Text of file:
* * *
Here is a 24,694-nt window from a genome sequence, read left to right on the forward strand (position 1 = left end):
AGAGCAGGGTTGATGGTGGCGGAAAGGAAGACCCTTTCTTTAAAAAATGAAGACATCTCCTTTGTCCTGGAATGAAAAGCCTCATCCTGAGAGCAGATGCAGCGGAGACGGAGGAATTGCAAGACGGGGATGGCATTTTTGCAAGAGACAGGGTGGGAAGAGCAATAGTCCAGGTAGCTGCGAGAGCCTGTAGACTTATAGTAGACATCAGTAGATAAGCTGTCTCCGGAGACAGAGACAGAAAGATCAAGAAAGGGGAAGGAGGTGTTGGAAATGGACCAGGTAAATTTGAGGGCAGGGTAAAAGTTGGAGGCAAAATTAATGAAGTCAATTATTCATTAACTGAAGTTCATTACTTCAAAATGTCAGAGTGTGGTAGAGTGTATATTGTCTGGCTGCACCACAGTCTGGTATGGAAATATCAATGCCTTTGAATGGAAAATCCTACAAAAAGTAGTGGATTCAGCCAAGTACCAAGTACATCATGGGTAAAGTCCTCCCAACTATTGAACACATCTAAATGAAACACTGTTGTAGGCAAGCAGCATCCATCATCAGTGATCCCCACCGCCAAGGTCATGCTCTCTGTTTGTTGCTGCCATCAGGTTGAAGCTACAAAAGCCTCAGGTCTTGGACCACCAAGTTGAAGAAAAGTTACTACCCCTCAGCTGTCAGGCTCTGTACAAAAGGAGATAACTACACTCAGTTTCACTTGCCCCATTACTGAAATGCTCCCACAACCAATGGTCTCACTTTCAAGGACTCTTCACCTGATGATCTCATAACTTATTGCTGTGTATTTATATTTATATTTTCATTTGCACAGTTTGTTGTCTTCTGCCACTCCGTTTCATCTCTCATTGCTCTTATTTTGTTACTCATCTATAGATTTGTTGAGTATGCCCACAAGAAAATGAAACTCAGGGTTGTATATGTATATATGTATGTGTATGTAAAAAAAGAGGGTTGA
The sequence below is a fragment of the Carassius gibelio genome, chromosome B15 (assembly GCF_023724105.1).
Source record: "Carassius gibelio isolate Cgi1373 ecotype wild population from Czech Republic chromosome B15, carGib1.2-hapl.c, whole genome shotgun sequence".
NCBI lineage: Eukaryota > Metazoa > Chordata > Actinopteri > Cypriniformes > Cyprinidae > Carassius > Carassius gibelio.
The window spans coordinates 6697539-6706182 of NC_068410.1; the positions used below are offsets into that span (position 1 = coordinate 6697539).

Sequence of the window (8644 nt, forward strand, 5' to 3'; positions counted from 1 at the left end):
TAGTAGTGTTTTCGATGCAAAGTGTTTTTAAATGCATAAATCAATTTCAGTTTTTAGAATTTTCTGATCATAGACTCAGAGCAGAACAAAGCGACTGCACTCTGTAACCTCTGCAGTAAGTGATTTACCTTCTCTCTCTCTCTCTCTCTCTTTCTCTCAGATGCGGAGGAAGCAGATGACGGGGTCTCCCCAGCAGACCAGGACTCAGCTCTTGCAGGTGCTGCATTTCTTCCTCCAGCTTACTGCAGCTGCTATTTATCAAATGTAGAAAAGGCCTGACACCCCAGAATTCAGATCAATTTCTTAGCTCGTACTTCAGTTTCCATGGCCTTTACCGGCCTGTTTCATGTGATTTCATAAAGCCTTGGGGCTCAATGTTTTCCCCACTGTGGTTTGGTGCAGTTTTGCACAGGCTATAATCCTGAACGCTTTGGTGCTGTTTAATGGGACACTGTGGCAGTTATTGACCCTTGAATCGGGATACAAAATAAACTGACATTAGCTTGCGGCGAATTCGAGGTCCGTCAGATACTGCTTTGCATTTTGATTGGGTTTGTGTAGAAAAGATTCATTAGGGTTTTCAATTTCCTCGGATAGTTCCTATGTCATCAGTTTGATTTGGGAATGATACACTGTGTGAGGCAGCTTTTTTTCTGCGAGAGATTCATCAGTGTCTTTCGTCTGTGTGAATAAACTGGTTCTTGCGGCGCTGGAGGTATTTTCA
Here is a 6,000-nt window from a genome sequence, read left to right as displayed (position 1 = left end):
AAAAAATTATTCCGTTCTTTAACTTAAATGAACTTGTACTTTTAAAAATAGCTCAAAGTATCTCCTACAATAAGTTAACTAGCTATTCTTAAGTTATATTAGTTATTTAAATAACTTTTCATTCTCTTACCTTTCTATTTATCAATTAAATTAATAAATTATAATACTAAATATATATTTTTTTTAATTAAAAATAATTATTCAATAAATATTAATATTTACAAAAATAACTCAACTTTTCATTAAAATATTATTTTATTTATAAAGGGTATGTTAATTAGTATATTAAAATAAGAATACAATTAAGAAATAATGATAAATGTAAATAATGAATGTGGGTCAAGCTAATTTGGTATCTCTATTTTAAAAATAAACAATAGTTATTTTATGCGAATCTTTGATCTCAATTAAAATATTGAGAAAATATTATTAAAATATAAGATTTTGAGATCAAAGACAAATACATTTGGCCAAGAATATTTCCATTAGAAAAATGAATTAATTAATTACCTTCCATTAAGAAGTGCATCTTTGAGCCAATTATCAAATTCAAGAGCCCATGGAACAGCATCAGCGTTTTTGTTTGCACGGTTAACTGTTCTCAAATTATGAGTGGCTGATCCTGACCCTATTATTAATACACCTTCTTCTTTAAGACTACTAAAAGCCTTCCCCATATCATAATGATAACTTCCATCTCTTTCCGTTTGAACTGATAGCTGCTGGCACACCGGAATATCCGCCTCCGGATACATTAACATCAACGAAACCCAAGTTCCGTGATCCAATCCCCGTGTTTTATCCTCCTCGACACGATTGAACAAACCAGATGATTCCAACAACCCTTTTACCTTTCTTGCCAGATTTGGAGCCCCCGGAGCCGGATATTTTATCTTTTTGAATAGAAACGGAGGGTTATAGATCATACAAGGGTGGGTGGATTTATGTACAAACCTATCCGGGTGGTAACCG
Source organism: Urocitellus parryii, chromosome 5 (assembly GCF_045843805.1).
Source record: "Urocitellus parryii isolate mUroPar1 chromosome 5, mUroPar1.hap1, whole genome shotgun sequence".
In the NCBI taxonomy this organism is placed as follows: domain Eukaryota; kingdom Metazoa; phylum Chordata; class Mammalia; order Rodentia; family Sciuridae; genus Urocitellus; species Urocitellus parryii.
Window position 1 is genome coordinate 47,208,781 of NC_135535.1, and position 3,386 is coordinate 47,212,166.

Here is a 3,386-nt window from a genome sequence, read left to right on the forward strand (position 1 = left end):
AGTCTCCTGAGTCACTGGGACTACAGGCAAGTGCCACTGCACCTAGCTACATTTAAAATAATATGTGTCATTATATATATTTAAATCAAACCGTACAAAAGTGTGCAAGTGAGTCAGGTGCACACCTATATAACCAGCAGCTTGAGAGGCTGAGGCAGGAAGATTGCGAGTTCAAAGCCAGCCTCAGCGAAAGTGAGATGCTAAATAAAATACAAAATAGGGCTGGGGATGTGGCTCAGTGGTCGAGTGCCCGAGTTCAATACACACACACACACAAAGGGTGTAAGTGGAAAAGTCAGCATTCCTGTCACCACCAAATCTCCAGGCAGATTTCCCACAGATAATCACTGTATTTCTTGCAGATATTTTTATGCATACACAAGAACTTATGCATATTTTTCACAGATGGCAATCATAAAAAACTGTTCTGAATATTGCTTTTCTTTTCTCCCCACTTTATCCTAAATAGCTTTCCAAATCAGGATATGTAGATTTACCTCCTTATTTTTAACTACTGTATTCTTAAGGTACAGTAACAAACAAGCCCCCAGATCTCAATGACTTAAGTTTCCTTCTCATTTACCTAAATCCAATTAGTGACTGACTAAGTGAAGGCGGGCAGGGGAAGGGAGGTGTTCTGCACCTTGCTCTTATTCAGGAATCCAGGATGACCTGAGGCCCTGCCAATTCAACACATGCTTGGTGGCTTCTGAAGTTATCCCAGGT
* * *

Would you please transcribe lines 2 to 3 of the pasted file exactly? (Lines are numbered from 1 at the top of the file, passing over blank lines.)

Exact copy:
AGAGCAGGGTTGATGGTGGCGGAAAGGAAGACCCTTTCTTTAAAAAATGAAGACATCTCCTTTGTCCTGGAATGAAAAGCCTCATCCTGAGAGCAGATGCAGCGGAGACGGAGGAATTGCAAGACGGGGATGGCATTTTTGCAAGAGACAGGGTGGGAAGAGCAATAGTCCAGGTAGCTGCGAGAGCCTGTAGACTTATAGTAGACATCAGTAGATAAGCTGTCTCCGGAGACAGAGACAGAAAGATCAAGAAAGGGGAAGGAGGTGTTGGAAATGGACCAGGTAAATTTGAGGGCAGGGTAAAAGTTGGAGGCAAAATTAATGAAGTCAATTATTCATTAACTGAAGTTCATTACTTCAAAATGTCAGAGTGTGGTAGAGTGTATATTGTCTGGCTGCACCACAGTCTGGTATGGAAATATCAATGCCTTTGAATGGAAAATCCTACAAAAAGTAGTGGATTCAGCCAAGTACCAAGTACATCATGGGTAAAGTCCTCCCAACTATTGAACACATCTAAATGAAACACTGTTGTAGGCAAGCAGCATCCATCATCAGTGATCCCCACCGCCAAGGTCATGCTCTCTGTTTGTTGCTGCCATCAGGTTGAAGCTACAAAAGCCTCAGGTCTTGGACCACCAAGTTGAAGAAAAGTTACTACCCCTCAGCTGTCAGGCTCTGTACAAAAGGAGATAACTACACTCAGTTTCACTTGCCCCATTACTGAAATGCTCCCACAACCAATGGTCTCACTTTCAAGGACTCTTCACCTGATGATCTCATAACTTATTGCTGTGTATTTATATTTATATTTTCATTTGCACAGTTTGTTGTCTTCTGCCACTCCGTTTCATCTCTCATTGCTCTTATTTTGTTACTCATCTATAGATTTGTTGAGTATGCCCACAAGAAAATGAAACTCAGGGTTGTATATGTATATATGTATGTGTATGTAAAAAAAGAGGGTTGA
The sequence below is a fragment of the Carassius gibelio genome, chromosome B15 (assembly GCF_023724105.1).